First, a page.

You work in Pro Tools?
I do, but my producer, Ade Fenton, works in Logic. We used Native Instruments Massive, Reactor, but I struggled with that. We also use Omnisphere. The danger with that software is, it’s very popular and then you get sucked into using things everybody knows. It’s difficult not to do, but it’s fantastic software. So many things really work straight out of the box, you have to be careful of that. But as a rule we work hard to make sure we are creating new sounds.
Your sounds are very human, or even alien! “The Calling” has a beautiful string arrangement, is that live or sampled?
Those are almost real strings. The strings are programmed, but the programming is phenomenal. I created the parts, then Ade spent a great deal of time programming the exact number of hand strokes needed to recreate the exact sound. Strings sound different when you draw back on a bow than when you push the bow. It’s ridiculous, the amount of detail he goes to. I can come up with melodies all day long, but I don’t have a lot of patience. I rely on accidents. I am too impatient to figure out what every little parameter does. I would rather drag something across the ground and sample it.
Your vocals are very intimate sounding. What is your process for tracking vocals?
It’s simple. In the past, Ade complained about me using too many effects. I had been kicking against that idea, but he kept sending all the tracks back. I don’t have a lot of confidence in my voice, but on this album the vocals are very dry with very few effects—mostly a little reverb and delay, but it’s essentially the most naked vocals I have ever released. But when I recorded them, I still did it the way I always would, piling on the effects. Then Ade would remove them. I got a new microphone, a Sontronics Saturn condenser. Its presence is ridiculous. I’ve used everything over the years, Neumanns, AKGs, the standard vocal mics. But after a while I stopped paying attention; I even did two albums with a Shure SM58 in the studio. People punch you in the face for that, but I put so many effects on it, it didn’t matter how pure it was originally.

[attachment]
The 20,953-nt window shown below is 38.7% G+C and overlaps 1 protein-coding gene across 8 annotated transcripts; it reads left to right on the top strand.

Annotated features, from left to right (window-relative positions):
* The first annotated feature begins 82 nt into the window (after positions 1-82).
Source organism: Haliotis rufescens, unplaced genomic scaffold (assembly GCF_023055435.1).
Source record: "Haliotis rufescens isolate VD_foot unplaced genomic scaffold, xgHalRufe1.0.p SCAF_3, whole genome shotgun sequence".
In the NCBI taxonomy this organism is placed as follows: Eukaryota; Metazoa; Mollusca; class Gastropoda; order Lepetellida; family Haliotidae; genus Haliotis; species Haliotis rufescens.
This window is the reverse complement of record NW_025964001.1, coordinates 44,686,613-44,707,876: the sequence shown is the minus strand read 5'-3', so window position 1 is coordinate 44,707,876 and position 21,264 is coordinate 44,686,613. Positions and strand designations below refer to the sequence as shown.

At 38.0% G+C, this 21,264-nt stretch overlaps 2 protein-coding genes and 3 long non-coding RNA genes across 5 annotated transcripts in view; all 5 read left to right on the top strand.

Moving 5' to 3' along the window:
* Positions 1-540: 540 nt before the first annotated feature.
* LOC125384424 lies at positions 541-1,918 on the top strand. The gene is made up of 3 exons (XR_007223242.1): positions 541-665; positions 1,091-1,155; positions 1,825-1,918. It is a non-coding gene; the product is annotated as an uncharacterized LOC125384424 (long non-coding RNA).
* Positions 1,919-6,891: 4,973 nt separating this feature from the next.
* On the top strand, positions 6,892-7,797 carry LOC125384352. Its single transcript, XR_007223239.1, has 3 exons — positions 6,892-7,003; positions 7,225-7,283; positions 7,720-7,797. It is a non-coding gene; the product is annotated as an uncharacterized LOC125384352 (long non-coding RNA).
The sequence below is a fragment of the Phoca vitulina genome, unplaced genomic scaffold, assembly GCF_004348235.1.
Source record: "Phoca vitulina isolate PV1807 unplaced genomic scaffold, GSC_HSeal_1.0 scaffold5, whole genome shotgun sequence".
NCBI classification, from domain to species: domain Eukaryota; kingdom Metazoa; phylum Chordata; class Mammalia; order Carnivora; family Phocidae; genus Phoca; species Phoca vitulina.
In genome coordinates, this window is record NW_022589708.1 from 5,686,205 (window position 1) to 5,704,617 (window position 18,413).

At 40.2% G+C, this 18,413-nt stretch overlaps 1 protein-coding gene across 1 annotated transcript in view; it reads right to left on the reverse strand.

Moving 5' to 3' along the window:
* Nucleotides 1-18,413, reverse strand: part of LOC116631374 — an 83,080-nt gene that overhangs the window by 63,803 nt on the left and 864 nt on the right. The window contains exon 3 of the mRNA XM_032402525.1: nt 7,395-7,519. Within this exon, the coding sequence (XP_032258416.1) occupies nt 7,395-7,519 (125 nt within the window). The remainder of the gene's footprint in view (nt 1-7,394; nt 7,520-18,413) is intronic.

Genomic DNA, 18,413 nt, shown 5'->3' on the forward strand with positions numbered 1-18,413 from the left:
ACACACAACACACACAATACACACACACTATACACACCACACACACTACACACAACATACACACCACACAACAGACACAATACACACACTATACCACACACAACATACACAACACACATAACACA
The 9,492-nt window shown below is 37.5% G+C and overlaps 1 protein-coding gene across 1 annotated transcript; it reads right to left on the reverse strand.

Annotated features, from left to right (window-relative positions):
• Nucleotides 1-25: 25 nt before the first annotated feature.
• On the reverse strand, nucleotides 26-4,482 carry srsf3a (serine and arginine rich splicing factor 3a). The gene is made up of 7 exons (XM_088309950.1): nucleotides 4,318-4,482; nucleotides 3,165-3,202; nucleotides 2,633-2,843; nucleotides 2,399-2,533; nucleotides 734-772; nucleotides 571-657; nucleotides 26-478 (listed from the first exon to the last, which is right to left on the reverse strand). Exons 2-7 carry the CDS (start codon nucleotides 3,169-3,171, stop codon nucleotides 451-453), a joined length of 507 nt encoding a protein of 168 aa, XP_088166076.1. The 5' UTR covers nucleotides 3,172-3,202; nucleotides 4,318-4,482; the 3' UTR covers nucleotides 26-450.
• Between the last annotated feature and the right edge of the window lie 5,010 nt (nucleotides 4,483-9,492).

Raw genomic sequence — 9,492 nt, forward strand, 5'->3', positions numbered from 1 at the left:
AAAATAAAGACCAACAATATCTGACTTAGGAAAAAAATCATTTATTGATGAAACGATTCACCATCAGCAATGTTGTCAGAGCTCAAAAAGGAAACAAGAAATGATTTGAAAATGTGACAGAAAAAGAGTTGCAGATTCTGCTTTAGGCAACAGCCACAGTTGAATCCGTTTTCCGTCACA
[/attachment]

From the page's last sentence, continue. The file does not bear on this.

You record alone in your studio?
Yes. Everything goes through a Pro Tools Control 24, phantom power at the back and I’m done. On older records, I always thought the vocals were too thin, so I would harmonize them or disguise them, like spraying a sh*tty old car or adding new tires. I did that with my voice. And yet, Ade is bullying me not to do that. “You should be happy with it,” he said. It’s alright and I am really glad we did it like that.